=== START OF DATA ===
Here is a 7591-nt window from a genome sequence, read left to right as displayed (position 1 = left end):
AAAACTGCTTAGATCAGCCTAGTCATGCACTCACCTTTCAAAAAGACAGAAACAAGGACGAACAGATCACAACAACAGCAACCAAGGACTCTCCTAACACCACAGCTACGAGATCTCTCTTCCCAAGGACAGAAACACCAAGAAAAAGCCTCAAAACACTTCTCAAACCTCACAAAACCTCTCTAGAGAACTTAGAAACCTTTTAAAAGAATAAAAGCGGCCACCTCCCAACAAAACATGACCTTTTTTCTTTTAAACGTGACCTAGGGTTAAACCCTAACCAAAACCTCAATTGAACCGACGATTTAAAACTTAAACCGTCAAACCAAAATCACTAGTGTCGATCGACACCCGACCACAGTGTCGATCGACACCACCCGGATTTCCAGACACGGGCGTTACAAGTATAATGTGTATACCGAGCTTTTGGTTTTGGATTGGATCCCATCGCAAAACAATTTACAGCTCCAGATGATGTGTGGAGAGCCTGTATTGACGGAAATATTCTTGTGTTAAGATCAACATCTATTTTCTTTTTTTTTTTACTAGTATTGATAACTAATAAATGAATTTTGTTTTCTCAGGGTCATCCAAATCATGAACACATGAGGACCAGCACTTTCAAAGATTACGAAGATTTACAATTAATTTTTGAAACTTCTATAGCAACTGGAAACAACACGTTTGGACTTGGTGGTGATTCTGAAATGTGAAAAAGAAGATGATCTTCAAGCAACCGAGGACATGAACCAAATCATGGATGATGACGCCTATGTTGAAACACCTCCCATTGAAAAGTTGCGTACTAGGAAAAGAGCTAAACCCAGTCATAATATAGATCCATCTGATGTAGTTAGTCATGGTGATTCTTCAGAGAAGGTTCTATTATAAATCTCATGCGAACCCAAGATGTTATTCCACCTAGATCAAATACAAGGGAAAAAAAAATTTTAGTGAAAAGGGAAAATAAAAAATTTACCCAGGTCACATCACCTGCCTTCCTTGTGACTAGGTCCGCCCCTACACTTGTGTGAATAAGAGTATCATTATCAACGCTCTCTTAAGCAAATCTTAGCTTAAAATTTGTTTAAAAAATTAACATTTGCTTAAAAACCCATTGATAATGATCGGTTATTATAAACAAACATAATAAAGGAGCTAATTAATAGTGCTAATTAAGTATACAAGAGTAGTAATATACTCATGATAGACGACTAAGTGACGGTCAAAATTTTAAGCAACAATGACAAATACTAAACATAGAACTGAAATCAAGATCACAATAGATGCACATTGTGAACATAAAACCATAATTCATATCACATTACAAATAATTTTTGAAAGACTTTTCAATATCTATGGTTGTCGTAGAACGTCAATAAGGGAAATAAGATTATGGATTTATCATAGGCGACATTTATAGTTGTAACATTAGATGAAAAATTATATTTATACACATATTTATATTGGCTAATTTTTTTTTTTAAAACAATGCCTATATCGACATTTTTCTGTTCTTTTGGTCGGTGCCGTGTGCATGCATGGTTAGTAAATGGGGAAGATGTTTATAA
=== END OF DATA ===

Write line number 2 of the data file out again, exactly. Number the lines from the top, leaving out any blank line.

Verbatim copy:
AAAACTGCTTAGATCAGCCTAGTCATGCACTCACCTTTCAAAAAGACAGAAACAAGGACGAACAGATCACAACAACAGCAACCAAGGACTCTCCTAACACCACAGCTACGAGATCTCTCTTCCCAAGGACAGAAACACCAAGAAAAAGCCTCAAAACACTTCTCAAACCTCACAAAACCTCTCTAGAGAACTTAGAAACCTTTTAAAAGAATAAAAGCGGCCACCTCCCAACAAAACATGACCTTTTTTCTTTTAAACGTGACCTAGGGTTAAACCCTAACCAAAACCTCAATTGAACCGACGATTTAAAACTTAAACCGTCAAACCAAAATCACTAGTGTCGATCGACACCCGACCACAGTGTCGATCGACACCACCCGGATTTCCAGACACGGGCGTTACAAGTATAATGTGTATACCGAGCTTTTGGTTTTGGATTGGATCCCATCGCAAAACAATTTACAGCTCCAGATGATGTGTGGAGAGCCTGTATTGACGGAAATATTCTTGTGTTAAGATCAACATCTATTTTCTTTTTTTTTTTACTAGTATTGATAACTAATAAATGAATTTTGTTTTCTCAGGGTCATCCAAATCATGAACACATGAGGACCAGCACTTTCAAAGATTACGAAGATTTACAATTAATTTTTGAAACTTCTATAGCAACTGGAAACAACACGTTTGGACTTGGTGGTGATTCTGAAATGTGAAAAAGAAGATGATCTTCAAGCAACCGAGGACATGAACCAAATCATGGATGATGACGCCTATGTTGAAACACCTCCCATTGAAAAGTTGCGTACTAGGAAAAGAGCTAAACCCAGTCATAATATAGATCCATCTGATGTAGTTAGTCATGGTGATTCTTCAGAGAAGGTTCTATTATAAATCTCATGCGAACCCAAGATGTTATTCCACCTAGATCAAATACAAGGGAAAAAAAAATTTTAGTGAAAAGGGAAAATAAAAAATTTACCCAGGTCACATCACCTGCCTTCCTTGTGACTAGGTCCGCCCCTACACTTGTGTGAATAAGAGTATCATTATCAACGCTCTCTTAAGCAAATCTTAGCTTAAAATTTGTTTAAAAAATTAACATTTGCTTAAAAACCCATTGATAATGATCGGTTATTATAAACAAACATAATAAAGGAGCTAATTAATAGTGCTAATTAAGTATACAAGAGTAGTAATATACTCATGATAGACGACTAAGTGACGGTCAAAATTTTAAGCAACAATGACAAATACTAAACATAGAACTGAAATCAAGATCACAATAGATGCACATTGTGAACATAAAACCATAATTCATATCACATTACAAATAATTTTTGAAAGACTTTTCAATATCTATGGTTGTCGTAGAACGTCAATAAGGGAAATAAGATTATGGATTTATCATAGGCGACATTTATAGTTGTAACATTAGATGAAAAATTATATTTATACACATATTTATATTGGCTAATTTTTTTTTTTAAAACAATGCCTATATCGACATTTTTCTGTTCTTTTGGTCGGTGCCGTGTGCATGCATGGTTAGTAAATGGGGAAGATGTTTATAA